chinese prostitutes in 1900s

In California, between 1850’s to the Chinese Exclusion Act, most of the Chinese women who came to San Francisco were either slaves or indentured. They were often lured, kidnapped or purchased and forced to work as prostitutes at the brothels which is run by secret society of the Tongs of San Francisco. Chinese prostitutes also were smuggled and had worked at the Chinatown brothels in the Comstock Mines in Nevada. Chinese prostitutes were commonly known as prostitutes of the lowest order. “Both outcast slatterns and Asian slaves stood at the edge of the irregular marketplace, far more socially stigmatized than ordinary prostitutes.”
The demand for Chinese prostitutes in California was primarily due to the shortage of Chinese women and the prohibitions and taboo against sexual relations between Chinese men and White women. During the period of unrestricted Asian immigration from 1850 to 1882, more than 100,000 Chinese men but only 8,848 Chinese women entered the United States. The incredible sex ratio and the isolation of Chinese men from white communities generated nearly ideal demand conditions for prostitution, but white prostitutes rarely accepted Chinese customers. The same merchants and members of protective associations who had arranged passages and jobs for male sojourners leaped into the breath, supplying Chinese prostitutes to their own immense profit. These secret Chinese Tongs based in San Francisco controlled Asian prostitution in San Francisco and in the mining towns such as Comstock, Nevada. The Hip Yee Tong, the secret society that reportedly started the prostitution trafficking in 1852. “These organizations, the tongs, soon monopolized the control of vice—prostitution, gambling and opium. The Hip Yee Tong in 1852 was founded for the sole purpose of importing sing-song girls (prostitutes). The members enriched themselves at the expense of the girls and their customers.”
Chinese prostitutes were almost always imported as indentured servants or mui jai. The women were usually between the ages of 16 to 25. Mui jai were girls who had been sold into domestic service or labor by their poor parents. Their owners were expected to provide them with food and housing and to match them with husband when they become of age. But some were sold by their masters in China for $70 to $150 and then resold in America for $350 to $1,000 or more. It was a wholesale and retail operation. Like the price of merchandise, the price of prostitutes fluctuated depending upon supply and demand. During the times of war and famine in Chines, when there was an increase in the sale of daughters, prices dropped. Prices rose in the United States whenever stringent laws were passed to suppress Chinese prostitution.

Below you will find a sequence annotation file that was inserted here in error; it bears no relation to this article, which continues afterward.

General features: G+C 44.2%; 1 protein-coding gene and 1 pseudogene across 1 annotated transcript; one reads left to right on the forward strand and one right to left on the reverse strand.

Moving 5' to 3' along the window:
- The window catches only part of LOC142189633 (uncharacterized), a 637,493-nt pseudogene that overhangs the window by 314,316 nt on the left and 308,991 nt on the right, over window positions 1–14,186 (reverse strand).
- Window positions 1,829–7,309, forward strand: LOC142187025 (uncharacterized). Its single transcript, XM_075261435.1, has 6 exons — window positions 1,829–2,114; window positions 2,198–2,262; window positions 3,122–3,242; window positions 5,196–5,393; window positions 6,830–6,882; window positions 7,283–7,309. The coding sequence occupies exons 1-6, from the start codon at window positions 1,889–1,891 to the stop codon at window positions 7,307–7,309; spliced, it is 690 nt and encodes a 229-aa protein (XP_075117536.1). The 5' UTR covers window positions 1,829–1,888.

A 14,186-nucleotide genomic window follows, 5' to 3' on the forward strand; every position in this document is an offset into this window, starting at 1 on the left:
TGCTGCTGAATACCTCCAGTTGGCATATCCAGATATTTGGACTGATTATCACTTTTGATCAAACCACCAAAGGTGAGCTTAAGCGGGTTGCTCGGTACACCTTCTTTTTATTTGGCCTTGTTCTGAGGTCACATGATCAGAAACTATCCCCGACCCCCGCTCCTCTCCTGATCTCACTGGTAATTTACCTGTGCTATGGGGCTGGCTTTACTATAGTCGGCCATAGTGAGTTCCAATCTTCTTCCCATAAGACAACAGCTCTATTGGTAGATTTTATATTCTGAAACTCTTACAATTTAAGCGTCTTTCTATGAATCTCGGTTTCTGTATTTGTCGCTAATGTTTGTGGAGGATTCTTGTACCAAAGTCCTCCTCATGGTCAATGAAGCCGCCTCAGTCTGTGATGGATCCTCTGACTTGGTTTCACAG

An estimated 85 percent of the Chinese women in San Francisco were prostitutes in 1860, 71 percent in 1870, and 21 percent in 1880. “At the time of the Spanish-American war there were over 400 singsong girls in the Chinese Quarter. Yet they could not keep up with the city-wide demand for their services, much less fill the requirements of the State at large. The disreputable houses, together with gambling dens, constituted a firm economic base for the fighting tongs.”
Upon their arrival in San Francisco, these young Chinese women were taken to the barracoon, which were also known as the “auction block” or “Queen’s Room,” the barracoon was closed guarded room large enough to house fifty to one hundred women. In the barracoon women, like livestock, were put on display for sale. They were stripped for inspection and sold to the highest bidder. They were forced to sign service contract, which only a few of them could read the terms, and thumbprinted. The contracts usually states that for the girl was indebted to her new master for passage from China, which cost about $500 to 700 in 1860-70’s, she will serve as a prostitute for four to five years without wages.
The luckier girls were sold to well-to-do Chinese as concubines or mistresses or to the parlor houses to serve upper-class gentlemen. The lowest less-fortunate women were confined in cribs, rooms no larger than four-by-six feet, where they were forced to hawk their trade to poor laborers, teenage boys, sailors, and drunkards for as little as twenty-five to fifty cents. When hopelessly diseased, they were left alone to